Hi everyone, my name is Jeff Muzerolle and I’m a professional musician/producer/educator in the Boston area. I’m also a Berklee alum (class of ’99) and well acquainted with the Berklee experience. I’ve spent the last decade of my life establishing a successful career touring, recording, producing and educating. I also wrote an e-book on career building. If you’re a drummer, I invite you to check it out at www.thegiggingdrummer.com.
One of the cornerstones of my success has been preparation, so I’ll be writing a series of blog posts offering my advice to all musicians on how to effectively prepare for Berklee summer programs.
This week I’d like to talk about everyone’s favorite activity….practicing! (yes, that was sarcasm).
I’ll admit I hated practicing when I was growing up. Being a rock and roll drummer, all I wanted to do was play to my favorite Van Halen tunes. Instead, my private instructor gave me loads of boring stuff to practice such as rudiments, snare drum etudes, and independence exercises that would drive me up the wall. After one particular week of slacking off and then getting an earful from my teacher, (something along the lines of “practice or stop wasting my time!!”) I soon came to realize two things:
- I had to determine what my goals were and what tasks were required to achieve them.
- I had to introduce structure to my practice sessions in order to stay focused and ensure that I was using my time efficiently.
What do you want to achieve?
Establishing goals is important because it helps you realize why you need to spend hours and hours practicing something boring like scales or rudiments. If you can remind yourself that these seemingly boring tasks are ultimately helping you achieve larger goals, you’ll stay focused and determined.
Maybe you want to learn how to rip fast 16th or 32nd note Steve Vai solo licks on your guitar. Perhaps you aim to lay down a great slap-bass line like Marcus Miller. You might want to play single-stroke rolls around the drum kit like Dennis Chambers. Whatever the goal, the key to success is to develop a plan to achieve it. This is where structure comes into play.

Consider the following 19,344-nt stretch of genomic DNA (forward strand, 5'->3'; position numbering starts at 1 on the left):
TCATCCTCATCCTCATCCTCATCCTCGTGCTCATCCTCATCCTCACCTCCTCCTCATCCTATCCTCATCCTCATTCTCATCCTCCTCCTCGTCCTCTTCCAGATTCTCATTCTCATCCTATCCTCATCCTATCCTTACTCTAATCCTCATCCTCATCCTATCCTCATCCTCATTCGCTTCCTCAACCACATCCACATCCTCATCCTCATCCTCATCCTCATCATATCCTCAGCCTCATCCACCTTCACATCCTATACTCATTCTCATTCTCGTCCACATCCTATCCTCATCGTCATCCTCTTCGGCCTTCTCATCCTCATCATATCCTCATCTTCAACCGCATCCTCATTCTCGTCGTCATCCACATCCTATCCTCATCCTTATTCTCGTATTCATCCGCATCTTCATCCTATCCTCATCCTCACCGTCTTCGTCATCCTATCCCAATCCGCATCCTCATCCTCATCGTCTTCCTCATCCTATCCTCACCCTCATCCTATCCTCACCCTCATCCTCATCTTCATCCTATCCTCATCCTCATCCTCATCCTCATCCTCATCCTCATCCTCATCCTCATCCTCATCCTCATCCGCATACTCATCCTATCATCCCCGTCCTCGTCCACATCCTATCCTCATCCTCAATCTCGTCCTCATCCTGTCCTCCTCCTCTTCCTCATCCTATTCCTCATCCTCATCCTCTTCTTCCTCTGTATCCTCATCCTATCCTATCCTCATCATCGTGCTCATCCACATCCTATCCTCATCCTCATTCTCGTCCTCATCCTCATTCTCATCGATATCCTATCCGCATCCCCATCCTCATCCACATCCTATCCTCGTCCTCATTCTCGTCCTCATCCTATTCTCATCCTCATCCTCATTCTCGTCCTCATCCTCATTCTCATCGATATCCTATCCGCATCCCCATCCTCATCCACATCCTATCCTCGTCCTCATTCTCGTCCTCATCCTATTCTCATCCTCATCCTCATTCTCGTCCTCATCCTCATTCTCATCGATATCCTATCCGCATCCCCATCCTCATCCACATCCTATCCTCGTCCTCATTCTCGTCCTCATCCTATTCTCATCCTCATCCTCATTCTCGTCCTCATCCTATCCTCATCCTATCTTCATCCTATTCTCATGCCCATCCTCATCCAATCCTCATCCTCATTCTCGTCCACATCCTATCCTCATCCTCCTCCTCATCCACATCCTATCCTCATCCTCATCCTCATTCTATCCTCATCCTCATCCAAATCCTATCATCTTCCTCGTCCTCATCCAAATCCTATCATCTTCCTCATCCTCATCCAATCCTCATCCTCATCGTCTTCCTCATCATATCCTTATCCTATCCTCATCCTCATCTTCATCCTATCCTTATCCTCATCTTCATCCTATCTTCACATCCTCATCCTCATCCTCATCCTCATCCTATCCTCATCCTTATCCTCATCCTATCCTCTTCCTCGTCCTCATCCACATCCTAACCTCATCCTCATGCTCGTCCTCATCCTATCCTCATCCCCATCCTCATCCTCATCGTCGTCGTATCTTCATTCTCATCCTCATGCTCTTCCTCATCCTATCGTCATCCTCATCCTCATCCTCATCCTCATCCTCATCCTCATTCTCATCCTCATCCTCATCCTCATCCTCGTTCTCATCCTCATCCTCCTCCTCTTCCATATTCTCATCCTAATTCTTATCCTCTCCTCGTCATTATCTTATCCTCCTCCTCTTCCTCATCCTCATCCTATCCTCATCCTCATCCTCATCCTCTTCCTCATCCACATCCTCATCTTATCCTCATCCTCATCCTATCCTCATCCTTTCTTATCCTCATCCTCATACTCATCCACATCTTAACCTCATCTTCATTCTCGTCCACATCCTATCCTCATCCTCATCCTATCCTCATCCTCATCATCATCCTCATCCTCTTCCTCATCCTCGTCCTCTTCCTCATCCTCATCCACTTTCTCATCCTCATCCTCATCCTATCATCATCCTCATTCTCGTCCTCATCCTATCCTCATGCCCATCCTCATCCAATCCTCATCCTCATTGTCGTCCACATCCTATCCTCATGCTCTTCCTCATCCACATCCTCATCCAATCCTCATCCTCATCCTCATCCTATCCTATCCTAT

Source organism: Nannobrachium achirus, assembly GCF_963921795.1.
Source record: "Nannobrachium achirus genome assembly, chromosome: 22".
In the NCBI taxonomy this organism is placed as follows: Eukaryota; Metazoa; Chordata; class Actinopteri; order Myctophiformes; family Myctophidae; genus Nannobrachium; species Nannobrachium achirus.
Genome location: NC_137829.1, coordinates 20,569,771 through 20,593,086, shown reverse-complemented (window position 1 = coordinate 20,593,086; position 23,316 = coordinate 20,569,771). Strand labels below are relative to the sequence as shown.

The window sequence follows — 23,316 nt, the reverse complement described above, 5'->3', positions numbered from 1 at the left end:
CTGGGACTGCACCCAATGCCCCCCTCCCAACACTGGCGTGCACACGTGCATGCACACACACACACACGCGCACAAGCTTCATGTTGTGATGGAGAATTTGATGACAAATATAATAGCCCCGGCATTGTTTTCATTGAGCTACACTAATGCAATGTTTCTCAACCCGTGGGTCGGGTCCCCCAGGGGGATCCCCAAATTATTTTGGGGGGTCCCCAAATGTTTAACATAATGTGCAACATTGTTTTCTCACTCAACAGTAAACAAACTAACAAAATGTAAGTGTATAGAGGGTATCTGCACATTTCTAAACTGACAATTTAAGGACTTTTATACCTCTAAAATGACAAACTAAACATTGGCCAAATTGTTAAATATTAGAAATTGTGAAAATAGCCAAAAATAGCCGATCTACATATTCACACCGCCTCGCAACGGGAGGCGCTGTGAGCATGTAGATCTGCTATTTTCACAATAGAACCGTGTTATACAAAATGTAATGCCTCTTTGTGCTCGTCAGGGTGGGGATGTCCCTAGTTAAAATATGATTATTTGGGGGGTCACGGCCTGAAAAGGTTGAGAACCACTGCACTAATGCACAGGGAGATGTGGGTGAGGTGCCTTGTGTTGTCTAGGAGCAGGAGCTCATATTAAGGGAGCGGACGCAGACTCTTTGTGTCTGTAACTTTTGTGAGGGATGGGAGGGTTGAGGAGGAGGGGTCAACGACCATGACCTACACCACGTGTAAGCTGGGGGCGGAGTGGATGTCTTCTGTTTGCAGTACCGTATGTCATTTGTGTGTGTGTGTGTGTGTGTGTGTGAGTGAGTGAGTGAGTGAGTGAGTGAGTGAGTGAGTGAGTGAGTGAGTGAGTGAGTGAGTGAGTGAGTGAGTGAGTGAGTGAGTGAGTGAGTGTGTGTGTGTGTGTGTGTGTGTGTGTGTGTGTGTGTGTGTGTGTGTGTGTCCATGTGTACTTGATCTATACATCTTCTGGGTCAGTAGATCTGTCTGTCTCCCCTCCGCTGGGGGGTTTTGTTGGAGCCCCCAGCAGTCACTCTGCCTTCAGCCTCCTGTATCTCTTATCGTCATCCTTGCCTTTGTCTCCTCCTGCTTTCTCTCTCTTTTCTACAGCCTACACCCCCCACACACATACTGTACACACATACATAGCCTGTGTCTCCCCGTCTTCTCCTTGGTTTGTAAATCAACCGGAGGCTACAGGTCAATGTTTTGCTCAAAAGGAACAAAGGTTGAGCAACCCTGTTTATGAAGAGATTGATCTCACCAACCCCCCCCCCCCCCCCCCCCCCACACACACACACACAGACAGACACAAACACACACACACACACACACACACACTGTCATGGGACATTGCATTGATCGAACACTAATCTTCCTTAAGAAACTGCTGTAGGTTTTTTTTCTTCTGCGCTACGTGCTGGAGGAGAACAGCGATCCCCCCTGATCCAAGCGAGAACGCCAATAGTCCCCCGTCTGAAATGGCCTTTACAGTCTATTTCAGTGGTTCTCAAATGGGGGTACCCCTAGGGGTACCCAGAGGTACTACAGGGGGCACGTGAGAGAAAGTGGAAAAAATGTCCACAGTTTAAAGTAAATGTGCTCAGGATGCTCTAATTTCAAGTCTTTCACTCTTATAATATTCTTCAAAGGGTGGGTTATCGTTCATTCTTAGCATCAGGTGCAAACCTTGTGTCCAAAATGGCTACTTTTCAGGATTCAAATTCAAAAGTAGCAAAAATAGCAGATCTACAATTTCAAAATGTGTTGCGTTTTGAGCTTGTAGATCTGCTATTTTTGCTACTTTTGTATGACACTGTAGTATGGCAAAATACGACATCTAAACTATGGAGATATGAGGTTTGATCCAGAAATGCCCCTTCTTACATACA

What is your plan for success?
Structuring your practice time is vital to ensuring that you’re using your time wisely. I’m sure practicing your instrument isn’t the only thing you have to do during your day – school, homework, your job, and hanging out with friends takes up precious time. If you only have an hour or two to spend on practicing, make sure you get the most from that time.
Two things you need to do:
- Schedule your practice sessions. Spend a specific amount of time on each practice item. This could mean 15 minutes on arpeggios or 25 minutes on scales. Keep an eye on the clock and stay on schedule. I personally have to use an alarm clock because I lose track of time too easily.
- Measure your progress. Keep track of everything you do in a practice journal. For example, I note all of the tempos for which I practice various exercises. I also make notes to myself about how a particular practice session felt. I might write something like ‘double strokes at 150bpm were sloppy, repeat tomorrow’ or ‘shuffle groove exercise at 100bpm went well, move onto faster tempo’. This helps me determine what to practice during the next session.
Talk to your teacher
I highly recommend working with your private instructor on structuring your practice routine. I suggest that you spend some time on your own determining your goals and also how much time you can spend practicing. Then you can talk to your instructor and he/she can advise you. Also, your instructor can greatly assist in measuring your progress and advising you on when to move onto the next exercise.
Take some time and apply these concepts to your practice routine. You’ll become increasingly efficient and effective. As a result, you’ll be much more prepared when you get to Berklee.
Most importantly, you’ll enjoy yourself while practicing!
Do you have a practice routine that works well for you? Share your thoughts with us in the comment section below.